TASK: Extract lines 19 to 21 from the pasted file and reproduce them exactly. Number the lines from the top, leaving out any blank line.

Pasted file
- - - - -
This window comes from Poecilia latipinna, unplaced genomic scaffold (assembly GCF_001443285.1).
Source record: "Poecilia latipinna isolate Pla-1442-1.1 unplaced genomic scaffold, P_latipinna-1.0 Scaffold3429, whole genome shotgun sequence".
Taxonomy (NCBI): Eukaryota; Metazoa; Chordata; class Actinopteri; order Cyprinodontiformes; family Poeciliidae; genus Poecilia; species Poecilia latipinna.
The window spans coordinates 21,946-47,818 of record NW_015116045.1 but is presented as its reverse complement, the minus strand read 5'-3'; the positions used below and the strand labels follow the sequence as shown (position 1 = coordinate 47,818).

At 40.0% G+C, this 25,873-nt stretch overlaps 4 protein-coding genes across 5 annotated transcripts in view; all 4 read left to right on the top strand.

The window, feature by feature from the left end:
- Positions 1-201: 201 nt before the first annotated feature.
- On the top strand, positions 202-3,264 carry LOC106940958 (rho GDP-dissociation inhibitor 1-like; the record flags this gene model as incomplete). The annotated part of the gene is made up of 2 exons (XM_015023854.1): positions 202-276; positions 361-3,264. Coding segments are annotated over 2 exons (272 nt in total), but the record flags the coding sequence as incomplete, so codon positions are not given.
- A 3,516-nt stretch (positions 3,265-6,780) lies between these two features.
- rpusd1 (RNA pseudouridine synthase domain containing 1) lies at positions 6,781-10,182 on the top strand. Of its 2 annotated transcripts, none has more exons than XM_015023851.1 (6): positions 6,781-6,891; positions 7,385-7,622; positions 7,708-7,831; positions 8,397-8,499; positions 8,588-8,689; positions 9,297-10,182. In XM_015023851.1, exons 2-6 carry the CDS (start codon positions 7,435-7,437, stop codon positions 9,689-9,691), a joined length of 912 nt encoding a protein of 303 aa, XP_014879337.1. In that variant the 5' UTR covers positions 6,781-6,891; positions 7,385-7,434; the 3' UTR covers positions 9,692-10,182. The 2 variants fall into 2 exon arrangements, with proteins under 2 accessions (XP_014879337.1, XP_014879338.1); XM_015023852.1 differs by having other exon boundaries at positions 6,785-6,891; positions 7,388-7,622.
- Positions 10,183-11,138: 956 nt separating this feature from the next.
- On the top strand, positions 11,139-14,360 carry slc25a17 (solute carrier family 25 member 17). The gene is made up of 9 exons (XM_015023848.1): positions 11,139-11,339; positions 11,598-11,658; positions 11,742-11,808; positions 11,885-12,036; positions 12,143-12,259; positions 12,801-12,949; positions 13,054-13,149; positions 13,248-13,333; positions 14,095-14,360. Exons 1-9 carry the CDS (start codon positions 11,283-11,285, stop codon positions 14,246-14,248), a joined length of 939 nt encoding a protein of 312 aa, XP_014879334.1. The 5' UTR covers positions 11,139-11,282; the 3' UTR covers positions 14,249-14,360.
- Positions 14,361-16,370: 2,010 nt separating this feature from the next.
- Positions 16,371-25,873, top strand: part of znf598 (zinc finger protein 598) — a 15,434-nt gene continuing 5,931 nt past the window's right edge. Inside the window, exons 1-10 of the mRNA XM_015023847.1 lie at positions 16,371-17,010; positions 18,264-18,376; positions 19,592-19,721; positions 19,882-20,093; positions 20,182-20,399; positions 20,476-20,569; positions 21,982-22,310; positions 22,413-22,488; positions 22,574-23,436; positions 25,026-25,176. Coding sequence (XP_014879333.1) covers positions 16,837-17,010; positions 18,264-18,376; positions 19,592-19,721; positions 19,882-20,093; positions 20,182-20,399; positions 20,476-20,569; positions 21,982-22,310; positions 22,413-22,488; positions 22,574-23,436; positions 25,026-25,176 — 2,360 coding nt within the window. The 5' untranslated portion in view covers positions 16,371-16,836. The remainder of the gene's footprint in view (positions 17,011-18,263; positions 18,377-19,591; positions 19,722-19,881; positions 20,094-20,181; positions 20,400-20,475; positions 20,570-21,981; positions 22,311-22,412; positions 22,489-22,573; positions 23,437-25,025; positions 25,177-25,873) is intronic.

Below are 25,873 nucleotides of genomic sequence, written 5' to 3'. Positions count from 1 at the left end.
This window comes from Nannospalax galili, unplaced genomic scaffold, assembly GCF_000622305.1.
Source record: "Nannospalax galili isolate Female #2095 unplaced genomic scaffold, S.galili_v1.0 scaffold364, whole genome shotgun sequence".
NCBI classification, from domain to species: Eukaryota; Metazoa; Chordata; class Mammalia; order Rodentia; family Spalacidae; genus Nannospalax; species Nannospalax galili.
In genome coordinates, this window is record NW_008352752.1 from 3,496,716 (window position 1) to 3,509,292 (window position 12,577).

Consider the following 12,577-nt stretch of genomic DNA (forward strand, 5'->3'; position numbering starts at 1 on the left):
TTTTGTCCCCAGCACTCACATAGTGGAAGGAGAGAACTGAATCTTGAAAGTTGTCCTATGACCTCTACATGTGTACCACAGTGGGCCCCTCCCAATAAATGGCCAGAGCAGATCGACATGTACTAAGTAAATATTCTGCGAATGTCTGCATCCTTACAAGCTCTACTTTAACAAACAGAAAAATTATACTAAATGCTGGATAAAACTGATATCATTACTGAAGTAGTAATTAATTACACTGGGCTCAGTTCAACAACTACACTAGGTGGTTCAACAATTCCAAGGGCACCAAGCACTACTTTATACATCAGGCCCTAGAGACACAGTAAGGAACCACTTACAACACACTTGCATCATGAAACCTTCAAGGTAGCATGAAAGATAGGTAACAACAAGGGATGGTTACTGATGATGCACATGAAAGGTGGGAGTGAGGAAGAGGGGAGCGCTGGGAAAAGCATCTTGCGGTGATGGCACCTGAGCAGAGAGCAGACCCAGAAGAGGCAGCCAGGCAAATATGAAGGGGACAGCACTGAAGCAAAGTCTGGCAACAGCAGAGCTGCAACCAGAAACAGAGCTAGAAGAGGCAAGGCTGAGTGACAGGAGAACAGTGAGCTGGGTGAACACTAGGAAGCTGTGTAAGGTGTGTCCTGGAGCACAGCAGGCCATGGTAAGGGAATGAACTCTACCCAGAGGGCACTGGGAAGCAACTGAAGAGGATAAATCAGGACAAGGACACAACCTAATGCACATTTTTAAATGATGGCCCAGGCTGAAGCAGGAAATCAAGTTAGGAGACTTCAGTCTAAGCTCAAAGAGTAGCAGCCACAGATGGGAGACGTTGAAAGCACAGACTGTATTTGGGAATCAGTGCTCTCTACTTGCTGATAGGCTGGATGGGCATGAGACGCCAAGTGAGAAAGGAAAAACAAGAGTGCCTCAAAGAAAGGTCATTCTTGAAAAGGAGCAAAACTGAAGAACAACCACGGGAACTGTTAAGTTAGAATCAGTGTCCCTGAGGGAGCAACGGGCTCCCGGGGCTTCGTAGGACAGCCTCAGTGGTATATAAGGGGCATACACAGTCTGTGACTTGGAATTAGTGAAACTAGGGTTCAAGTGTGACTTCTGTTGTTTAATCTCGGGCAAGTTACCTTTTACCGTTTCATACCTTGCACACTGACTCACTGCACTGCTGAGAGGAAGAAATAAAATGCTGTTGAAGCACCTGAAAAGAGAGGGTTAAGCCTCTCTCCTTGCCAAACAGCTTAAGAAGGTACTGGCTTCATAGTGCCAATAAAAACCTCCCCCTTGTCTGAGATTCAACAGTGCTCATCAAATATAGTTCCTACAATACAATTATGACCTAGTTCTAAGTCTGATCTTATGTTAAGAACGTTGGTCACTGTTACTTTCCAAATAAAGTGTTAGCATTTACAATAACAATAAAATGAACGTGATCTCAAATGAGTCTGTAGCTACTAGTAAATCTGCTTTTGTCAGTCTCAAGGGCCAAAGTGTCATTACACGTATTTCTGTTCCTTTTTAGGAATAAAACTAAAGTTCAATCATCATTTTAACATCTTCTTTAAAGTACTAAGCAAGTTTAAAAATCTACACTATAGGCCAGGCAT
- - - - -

In genome coordinates, this window is record NW_008352752.1 from 3,496,716 (window position 1) to 3,509,292 (window position 12,577).

Consider the following 12,577-nt stretch of genomic DNA (forward strand, 5'->3'; position numbering starts at 1 on the left):
TTTTGTCCCCAGCACTCACATAGTGGAAGGAGAGAACTGAATCTTGAAAGTTGTCCTATGACCTCTACATGTGTACCACAGTGGGCCCCTCCCAATAAATGGCCAGAGCAGATCGACATGTACTAAGTAAATATTCTGCGAATGTCTGCATCCTTACAAGCTCTACTTTAACAAACAGAAAAATTATACTAAATGCTGGATAAAACTGATATCATTACTGAAGTAGTAATTAATTACACTGGGCTCAGTTCAACAACTACACTAGGTGGTTCAACAATTCCAAGGGCACCAAGCACTACTTTATACATCAGGCCCTAGAGACACAGTAAGGAACCACTTACAACACACTTGCATCATGAAACCTTCAAGGTAGCATGAAAGATAGGTAACAACAAGGGATGGTTACTGATGATGCACATGAAAGGTGGGAGTGAGGAAGAGGGGAGCGCTGGGAAAAGCATCTTGCGGTGATGGCACCTGAGCAGAGAGCAGACCCAGAAGAGGCAGCCAGGCAAATATGAAGGGGACAGCACTGAAGCAAAGTCTGGCAACAGCAGAGCTGCAACCAGAAACAGAGCTAGAAGAGGCAAGGCTGAGTGACAGGAGAACAGTGAGCTGGGTGAACACTAGGAAGCTGTGTAAGGTGTGTCCTGGAGCACAGCAGGCCATGGTAAGGGAATGAACTCTACCCAGAGGGCACTGGGAAGCAACTGAAGAGGATAAATCAGGACAAGGACACAACCTAATGCACATTTTTAAATGATGGCCCAGGCTGAAGCAGGAAATCAAGTTAGGAGACTTCAGTCTAAGCTCAAAGAGTAGCAGCCACAGATGGGAGACGTTGAAAGCACAGACTGTATTTGGGAATCAGTGCTCTCTACTTGCTGATAGGCTGGATGGGCATGAGACGCCAAGTGAGAAAGGAAAAACAAGAGTGCCTCAAAGAAAGGTCATTCTTGAAAAGGAGCAAAACTGAAGAACAACCACGGGAACTGTTAAGTTAGAATCAGTGTCCCTGAGGGAGCAACGGGCTCCCGGGGCTTCGTAGGACAGCCTCAGTGGTATATAAGGGGCATACACAGTCTGTGACTTGGAATTAGTGAAACTAGGGTTCAAGTGTGACTTCTGTTGTTTAATCTCGGGCAAGTTACCTTTTACCGTTTCATACCTTGCACACTGACTCACTGCACTGCTGAGAGGAAGAAATAAAATGCTGTTGAAGCACCTGAAAAGAGAGGGTTAAGCCTCTCTCCTTGCCAAACAGCTTAAGAAGGTACTGGCTTCATAGTGCCAATAAAAACCTCCCCCTTGTCTGAGATTCAACAGTGCTCATCAAATATAGTTCCTACAATACAATTATGACCTAGTTCTAAGTCTGATCTTATGTTAAGAACGTTGGTCACTGTTACTTTCCAAATAAAGTGTTAGCATTTACAATAACAATAAAATGAACGTGATCTCAAATGAGTCTGTAGCTACTAGTAAATCTGCTTTTGTCAGTCTCAAGGGCCAAAGTGTCATTACACGTATTTCTGTTCCTTTTTAGGAATAAAACTAAAGTTCAATCATCATTTTAACATCTTCTTTAAAGTACTAAGCAAGTTTAAAAATCTACACTATAGGCCAGGCAT